Looking back, we can see the Missouri Compromise as fatally flawed, not only because of the evil of slavery itself, but also because it opened to the door to the expansion of slavery. At the time, however, many of those against slavery felt content. A look at the map showed a legislative future that looked to bend in the right direction.

My reason for slight optimism regarding our history referenced above . . . even with 9/10 of future territory destined to exclude slavery, many Americans (as opposed to the politicians) hated that the compromise meant any expansion for slavery at all. Many politicians in free states that voted for the compromise saw their political careers finished.

And yet, we know that slavery continued, and in fact grew over the next few decades. One could argue that this is what you deserve if you compromise with slavery. One could also reasonably assume that the slavery question would have peacefully resolved itself if it had not been for the Mexican-American war, which opened up vast swaths of land eligible for slavery under the 1820 agreement.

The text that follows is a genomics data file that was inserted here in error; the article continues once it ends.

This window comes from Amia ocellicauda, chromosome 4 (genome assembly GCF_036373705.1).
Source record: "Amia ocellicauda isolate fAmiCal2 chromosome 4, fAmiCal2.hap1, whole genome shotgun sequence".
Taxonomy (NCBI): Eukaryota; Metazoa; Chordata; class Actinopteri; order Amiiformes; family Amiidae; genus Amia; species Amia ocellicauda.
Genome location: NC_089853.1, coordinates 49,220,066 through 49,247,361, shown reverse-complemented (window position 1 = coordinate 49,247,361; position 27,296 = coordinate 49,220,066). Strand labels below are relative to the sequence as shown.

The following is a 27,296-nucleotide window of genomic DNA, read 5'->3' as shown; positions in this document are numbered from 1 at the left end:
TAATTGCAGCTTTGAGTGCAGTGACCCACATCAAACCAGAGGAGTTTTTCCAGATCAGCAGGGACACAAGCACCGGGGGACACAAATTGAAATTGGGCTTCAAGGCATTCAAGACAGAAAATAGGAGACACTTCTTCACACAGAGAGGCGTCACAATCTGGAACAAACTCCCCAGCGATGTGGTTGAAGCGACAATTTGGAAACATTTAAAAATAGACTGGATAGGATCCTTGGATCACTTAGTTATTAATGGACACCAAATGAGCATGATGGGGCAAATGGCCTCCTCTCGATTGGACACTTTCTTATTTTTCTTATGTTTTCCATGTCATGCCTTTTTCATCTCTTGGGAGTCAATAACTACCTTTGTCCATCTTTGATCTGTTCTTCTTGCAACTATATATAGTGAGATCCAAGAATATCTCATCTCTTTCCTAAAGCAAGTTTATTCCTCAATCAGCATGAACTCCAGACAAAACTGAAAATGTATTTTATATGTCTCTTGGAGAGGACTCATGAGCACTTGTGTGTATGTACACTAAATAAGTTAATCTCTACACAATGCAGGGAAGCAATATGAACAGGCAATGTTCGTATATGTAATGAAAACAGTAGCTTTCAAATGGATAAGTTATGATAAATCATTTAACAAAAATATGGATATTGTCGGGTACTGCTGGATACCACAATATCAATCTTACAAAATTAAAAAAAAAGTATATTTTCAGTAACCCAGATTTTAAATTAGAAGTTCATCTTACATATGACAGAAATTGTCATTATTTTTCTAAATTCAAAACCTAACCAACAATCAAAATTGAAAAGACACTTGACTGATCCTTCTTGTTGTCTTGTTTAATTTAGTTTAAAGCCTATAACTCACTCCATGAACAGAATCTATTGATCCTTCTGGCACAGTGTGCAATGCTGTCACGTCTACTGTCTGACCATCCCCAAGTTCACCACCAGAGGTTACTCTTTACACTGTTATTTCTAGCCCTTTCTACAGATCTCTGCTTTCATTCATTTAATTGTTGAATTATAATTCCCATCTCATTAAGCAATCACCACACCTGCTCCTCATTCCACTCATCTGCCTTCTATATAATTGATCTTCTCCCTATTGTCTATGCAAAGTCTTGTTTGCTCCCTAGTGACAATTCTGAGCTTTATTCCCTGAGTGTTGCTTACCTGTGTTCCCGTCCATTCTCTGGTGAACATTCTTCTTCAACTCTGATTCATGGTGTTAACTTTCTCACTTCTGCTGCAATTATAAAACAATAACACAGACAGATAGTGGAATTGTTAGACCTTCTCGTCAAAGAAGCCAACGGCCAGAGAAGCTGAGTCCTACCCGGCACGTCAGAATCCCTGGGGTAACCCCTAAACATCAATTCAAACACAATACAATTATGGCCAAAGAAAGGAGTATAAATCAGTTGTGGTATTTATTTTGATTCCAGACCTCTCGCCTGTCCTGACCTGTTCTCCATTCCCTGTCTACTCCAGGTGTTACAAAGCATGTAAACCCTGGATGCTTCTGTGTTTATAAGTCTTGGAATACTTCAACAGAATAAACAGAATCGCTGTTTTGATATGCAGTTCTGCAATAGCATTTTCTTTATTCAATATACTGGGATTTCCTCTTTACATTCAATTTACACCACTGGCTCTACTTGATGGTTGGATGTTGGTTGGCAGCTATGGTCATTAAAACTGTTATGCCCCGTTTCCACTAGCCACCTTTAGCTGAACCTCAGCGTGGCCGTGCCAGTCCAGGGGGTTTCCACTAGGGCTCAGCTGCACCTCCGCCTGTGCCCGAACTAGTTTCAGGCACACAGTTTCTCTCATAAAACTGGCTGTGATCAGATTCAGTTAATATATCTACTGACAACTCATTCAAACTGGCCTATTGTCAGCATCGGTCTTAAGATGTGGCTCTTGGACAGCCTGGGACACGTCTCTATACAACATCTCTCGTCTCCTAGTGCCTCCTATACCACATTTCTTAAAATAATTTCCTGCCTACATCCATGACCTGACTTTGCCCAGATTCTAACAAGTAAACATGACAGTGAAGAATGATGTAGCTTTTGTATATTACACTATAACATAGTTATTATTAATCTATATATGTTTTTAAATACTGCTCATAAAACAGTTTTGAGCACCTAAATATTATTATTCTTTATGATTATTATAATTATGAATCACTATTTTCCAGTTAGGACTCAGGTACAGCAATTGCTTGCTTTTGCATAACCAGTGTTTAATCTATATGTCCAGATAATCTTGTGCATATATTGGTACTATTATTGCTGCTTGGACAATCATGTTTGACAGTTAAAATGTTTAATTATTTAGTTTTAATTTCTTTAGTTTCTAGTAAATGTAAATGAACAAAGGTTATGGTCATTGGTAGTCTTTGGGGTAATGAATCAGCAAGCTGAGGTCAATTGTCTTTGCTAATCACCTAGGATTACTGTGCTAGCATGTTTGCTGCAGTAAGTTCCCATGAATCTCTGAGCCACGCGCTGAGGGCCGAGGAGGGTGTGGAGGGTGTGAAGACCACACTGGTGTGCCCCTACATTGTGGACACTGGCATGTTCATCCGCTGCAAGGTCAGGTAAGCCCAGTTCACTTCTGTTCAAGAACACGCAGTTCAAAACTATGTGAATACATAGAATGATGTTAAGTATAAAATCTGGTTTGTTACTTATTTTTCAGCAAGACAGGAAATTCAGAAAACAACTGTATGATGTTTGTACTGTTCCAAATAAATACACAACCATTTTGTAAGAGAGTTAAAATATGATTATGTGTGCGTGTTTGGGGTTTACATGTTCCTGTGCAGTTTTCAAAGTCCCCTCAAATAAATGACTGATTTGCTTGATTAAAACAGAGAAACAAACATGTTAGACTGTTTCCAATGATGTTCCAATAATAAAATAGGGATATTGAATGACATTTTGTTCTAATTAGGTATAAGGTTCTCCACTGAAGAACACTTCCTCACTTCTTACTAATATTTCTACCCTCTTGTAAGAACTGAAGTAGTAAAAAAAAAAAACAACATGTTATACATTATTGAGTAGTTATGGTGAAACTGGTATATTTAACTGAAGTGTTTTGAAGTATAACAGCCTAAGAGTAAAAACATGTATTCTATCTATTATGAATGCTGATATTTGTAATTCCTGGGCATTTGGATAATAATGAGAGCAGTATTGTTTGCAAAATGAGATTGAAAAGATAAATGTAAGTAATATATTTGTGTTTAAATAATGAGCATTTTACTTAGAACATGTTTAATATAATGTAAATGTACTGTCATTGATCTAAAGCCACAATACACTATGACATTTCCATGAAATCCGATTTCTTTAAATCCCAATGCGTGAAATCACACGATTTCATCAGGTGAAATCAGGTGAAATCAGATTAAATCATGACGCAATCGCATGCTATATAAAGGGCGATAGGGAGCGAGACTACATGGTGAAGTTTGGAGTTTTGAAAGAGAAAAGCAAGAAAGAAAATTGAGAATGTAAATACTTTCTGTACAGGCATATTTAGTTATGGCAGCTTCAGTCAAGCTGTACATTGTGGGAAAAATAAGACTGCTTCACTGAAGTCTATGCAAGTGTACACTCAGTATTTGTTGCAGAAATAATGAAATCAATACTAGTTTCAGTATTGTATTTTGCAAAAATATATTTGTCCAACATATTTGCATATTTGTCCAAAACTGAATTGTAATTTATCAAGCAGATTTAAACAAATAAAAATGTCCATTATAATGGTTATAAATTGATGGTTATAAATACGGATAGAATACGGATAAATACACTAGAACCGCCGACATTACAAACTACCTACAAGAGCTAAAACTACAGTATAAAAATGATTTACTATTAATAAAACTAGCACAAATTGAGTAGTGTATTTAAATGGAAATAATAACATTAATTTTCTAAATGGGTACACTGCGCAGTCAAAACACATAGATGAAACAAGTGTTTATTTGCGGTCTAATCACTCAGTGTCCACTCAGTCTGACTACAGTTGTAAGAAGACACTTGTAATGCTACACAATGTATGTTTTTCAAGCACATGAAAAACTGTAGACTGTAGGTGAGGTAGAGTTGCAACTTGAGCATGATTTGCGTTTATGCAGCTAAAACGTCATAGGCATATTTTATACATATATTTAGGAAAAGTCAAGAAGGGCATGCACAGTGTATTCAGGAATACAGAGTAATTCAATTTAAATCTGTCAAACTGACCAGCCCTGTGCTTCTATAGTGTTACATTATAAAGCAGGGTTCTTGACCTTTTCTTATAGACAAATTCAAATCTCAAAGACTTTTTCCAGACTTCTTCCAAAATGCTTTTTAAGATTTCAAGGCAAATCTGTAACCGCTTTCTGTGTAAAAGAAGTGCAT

I have great sympathy for those that voted for the compromise. As an overall optimist for America, I can see myself believing that north and south could eventually get along, because eventually what kept us apart would no longer be around. But had I lived long enough after, that vote would have haunted me.

Thomas Jefferson lived to see the Compromise vote. He saw abolitionists, and even strong restrictionists, (those that wanted to restrict slavery to where it currently existed and have it go no further) on the wrong side. In a letter to a friend he wrote that